Written by Ingrid Heizelmaier
When I was 16, doing a good deed every day was just part of being a good girl-scout. Along with it also came the bad conscience… if, once again, I did not manage to do such a good deed that day. The good deed, however, never seemed to make up for what was going wrong in my life. And I asked myself: How on earth will I ever get an ‘okay’ from God? Later on, while driving on the highway, fear strangled me. What if this car would now smash into the concrete wall? I wasn’t prepared to meet the One who had created me. All in all, my belief as a teenager was a mix of thinking about things and just trying to do my best.
The fear of failing God
It must have been a similar scenario for a student of Law, when he got caught in a thunderstorm in July 1502. When a bolt of lightning strikes close to him, the fear for his life makes the young Martin Luther join a monastery. There his days and nights are filled with prayer and studies. But, a crucial space in his heart still remains empty. It is only a few years later that Professor Martin Luther meets the living God. This so-called “tower experience” in 1515 is the stone, which will set the reformation in motion. Luther is sitting in his study in the tower of the Wittenberg monastery. He is fascinated by the discovery he makes while reading Paul’s letter to the Romans, which strikes the God-seeker like a bolt of lightning: “The righteous will live by faith.” For Martin this sentence breaks the prison- walls of his own efforts and performances. Faith, which sets you free, is a result of a relationship with God. Shortly before his death, Luther looks back at the change which happened in him: “This was the moment, when I felt that I was totally re-born, and that I had entered the open gates of paradise itself.”
Only by faith
A few months had passed since the drive I mentioned, when I was gripped by the fear that I would “fail” before God because of not having done enough good deeds. At the youth-group of my church a few young women from several countries of Europe speak in quite a carefree way about it, and say: “We have come to this city so that young people would newly discover their faith.” And they say that they are “living by faith”. A friend asks me after the evening: “How can you ‘live by faith’?” I would also like to know! With this friend I go to the Gratis-Café a few days later, to which our visitors have invited us. We talk for hours. My personal “tower experience” happens on the phone. Sighing, I tell one of these young women: “Today I again made so many mistakes. I still need to work hard on myself until I can get to heaven.” And it is at that moment - as she replies the following - that the penny finally drops for me: “No - that is not true. You only need to believe what Jesus did for you. Then you will have the ‘okay’ from God.”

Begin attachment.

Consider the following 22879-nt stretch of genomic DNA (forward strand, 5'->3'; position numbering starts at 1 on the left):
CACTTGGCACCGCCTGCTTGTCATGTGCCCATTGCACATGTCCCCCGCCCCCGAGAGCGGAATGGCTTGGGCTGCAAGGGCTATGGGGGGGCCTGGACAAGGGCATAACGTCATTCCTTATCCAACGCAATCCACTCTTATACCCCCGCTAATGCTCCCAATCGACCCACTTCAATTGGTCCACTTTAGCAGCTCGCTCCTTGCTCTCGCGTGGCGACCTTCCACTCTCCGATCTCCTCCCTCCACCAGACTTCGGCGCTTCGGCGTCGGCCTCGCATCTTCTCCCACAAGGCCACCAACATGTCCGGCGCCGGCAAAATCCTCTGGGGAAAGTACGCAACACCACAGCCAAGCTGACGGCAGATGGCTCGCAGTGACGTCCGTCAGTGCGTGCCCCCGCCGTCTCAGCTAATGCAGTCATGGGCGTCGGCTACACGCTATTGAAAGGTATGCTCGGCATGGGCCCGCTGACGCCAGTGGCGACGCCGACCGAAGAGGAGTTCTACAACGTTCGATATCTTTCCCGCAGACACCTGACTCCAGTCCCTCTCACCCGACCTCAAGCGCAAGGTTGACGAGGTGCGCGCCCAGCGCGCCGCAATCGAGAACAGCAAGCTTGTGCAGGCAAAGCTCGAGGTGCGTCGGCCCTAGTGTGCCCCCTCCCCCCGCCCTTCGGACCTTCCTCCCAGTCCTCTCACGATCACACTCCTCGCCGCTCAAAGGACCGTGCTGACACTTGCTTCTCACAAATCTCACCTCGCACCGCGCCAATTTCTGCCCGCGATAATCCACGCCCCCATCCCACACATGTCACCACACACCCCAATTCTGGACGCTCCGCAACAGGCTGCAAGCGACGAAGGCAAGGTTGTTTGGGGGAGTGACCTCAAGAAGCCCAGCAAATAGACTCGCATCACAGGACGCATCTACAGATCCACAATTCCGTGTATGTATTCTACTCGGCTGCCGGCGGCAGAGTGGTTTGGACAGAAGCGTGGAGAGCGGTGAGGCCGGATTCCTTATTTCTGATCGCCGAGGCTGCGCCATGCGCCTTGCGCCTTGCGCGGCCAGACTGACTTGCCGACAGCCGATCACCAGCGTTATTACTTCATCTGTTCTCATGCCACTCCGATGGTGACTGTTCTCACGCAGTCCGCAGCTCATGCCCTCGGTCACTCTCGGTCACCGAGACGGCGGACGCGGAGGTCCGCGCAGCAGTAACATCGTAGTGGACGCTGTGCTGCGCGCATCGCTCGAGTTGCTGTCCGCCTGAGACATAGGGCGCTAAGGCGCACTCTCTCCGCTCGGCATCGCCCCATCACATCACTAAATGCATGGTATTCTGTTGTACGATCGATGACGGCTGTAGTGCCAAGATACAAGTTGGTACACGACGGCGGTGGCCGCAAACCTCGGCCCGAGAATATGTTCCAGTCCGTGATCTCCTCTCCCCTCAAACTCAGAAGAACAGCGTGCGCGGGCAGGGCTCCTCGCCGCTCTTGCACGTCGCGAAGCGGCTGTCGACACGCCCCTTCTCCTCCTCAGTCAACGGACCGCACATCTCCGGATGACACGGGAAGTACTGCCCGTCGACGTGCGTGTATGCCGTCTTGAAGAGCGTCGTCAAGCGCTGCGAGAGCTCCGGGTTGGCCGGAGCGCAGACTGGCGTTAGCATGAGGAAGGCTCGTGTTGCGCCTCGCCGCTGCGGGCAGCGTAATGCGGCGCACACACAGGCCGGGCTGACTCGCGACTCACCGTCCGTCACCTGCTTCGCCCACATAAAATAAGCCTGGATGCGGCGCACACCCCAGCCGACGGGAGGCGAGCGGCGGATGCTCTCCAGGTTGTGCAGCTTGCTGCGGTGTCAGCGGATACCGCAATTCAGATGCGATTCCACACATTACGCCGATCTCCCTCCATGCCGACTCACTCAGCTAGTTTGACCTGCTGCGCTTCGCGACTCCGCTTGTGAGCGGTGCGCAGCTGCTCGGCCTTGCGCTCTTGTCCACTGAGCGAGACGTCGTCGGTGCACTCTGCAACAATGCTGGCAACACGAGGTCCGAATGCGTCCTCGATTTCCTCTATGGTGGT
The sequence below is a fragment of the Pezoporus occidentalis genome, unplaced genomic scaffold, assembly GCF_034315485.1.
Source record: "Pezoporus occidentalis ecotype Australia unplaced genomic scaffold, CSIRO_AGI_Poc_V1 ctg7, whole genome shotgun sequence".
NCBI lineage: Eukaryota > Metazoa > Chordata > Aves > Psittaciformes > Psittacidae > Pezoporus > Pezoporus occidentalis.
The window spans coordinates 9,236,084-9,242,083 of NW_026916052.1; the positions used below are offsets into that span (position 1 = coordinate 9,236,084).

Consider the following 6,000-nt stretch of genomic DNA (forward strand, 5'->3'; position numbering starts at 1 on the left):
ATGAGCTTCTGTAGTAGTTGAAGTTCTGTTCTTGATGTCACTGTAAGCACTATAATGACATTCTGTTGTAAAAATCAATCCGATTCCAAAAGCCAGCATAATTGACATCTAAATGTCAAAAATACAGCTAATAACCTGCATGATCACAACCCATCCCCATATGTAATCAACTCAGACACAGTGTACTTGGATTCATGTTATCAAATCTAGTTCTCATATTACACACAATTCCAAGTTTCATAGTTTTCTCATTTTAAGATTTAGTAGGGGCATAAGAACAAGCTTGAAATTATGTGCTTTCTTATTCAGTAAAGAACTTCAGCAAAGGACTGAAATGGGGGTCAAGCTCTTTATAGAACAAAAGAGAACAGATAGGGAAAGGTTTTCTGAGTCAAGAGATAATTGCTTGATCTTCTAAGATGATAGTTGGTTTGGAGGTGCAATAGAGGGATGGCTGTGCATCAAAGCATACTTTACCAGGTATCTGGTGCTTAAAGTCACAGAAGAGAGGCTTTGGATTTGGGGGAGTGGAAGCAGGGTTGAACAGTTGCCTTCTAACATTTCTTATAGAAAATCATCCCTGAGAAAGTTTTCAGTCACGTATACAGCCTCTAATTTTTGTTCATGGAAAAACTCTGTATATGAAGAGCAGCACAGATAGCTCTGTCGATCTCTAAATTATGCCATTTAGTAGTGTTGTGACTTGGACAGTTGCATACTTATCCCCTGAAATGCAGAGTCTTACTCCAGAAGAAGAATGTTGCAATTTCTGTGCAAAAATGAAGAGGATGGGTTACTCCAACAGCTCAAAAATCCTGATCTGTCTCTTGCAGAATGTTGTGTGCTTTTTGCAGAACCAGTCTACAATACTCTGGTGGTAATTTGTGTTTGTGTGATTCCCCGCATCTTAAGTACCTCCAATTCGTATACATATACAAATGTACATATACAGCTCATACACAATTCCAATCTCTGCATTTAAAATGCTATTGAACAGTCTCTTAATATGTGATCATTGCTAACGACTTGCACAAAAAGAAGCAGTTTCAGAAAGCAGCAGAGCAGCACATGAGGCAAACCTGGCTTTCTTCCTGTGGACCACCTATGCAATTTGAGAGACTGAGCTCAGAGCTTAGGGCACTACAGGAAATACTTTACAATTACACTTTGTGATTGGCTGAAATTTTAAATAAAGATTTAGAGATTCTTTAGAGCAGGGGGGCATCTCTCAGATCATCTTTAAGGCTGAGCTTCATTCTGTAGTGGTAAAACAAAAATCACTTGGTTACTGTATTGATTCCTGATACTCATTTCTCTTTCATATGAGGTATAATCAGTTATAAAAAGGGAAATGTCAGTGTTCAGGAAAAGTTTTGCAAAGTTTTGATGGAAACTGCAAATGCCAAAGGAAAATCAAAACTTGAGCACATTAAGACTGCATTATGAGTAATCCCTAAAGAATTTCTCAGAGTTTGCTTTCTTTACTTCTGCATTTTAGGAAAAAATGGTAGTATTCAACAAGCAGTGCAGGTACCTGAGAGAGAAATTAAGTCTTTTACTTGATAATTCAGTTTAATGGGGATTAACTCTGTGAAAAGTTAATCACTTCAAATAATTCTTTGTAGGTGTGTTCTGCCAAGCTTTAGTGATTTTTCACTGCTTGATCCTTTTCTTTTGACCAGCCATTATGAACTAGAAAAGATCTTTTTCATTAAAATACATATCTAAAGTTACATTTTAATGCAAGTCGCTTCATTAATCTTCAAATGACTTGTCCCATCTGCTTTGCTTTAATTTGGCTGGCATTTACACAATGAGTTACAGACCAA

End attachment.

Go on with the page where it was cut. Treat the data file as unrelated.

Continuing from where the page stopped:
If you believe, you will entrust your heart to God
After this telephone conversation I scribble many pages into my journal. I thank God that I now know why Jesus came into this world. The fear and trembling I had in order for my life to be a success, leave me. God takes the load of my failures, which weighed so heavily on me, from my shoulders. I sense a hitherto unknown inner connection with my Creator. It fills me with joy. I only come out of my room after several hours. It seems as though the sun is shining outside. Even though the weather is grey and gloomy, something bright and new has begun within me. “I believe in God” – since this turning point in my life I can say the creed with conviction. The Latin word for “faith” has its origin in “corem dare”, which means: “give the heart”. Anyone who says the creed, should bear in mind: “Faith” means to entrust your heart to God.
Never before have so many people in the world given their heart to God as at this time. A mighty awakening begins to move around the world 500 years after Martin Luther’s wake-up call. Especially in those areas, where the Gospel was not welcome for a long time, it today spreads at a breathtaking speed. China, Nepal, Cuba, or Iran – these are countries in which the Good News is meeting with a tremendous response: Often people are secretly meeting in small groups and finding God’s comfort. Their faith is strong. They are experiencing signs and miracles from God, just as they are described in the Bible. And their faith in Jesus saves them from despair. His step of faith also costs Professor Luther a lot. Years full of fear and uncertainty. For several months he waits at the Wartburg castle. During this time, he is able to translate the New Testament. His relationship with God grows during this time of crisis. The Good News of the grace of God takes its course hereafter, through the Reformation movement.
Doing good deeds does not need to be difficult
Before my personal “tower experience” I found my search for God very strenuous. But since then? I have discovered that the faith of Martin Luther does indeed know good deeds. This is how he sums it up in a nutshell: “Faith should be sealed and tested by our good deeds; because just as a letter must have a seal in order to be reaffirmed, just so faith should be reaffirmed by good deeds.” Even in this age of networking, important information must still be certified by a stamp and a signature. To me, my faith – i.e. my relationship with God – is more precious than gold. This precious treasure wants to be communicated. For example, in a friendly smile for a tired person. In having a bit of time for an overworked neighbour or an asylum-seeker who is waiting for months already to get some replies from the authorities. Or by not losing the perspective during a chronic illness. The big difference is: everything is no longer so terribly strenuous. I receive the energy through the Love and the Spirit which flow through me from God since I said to Him: “Yes, I believe.”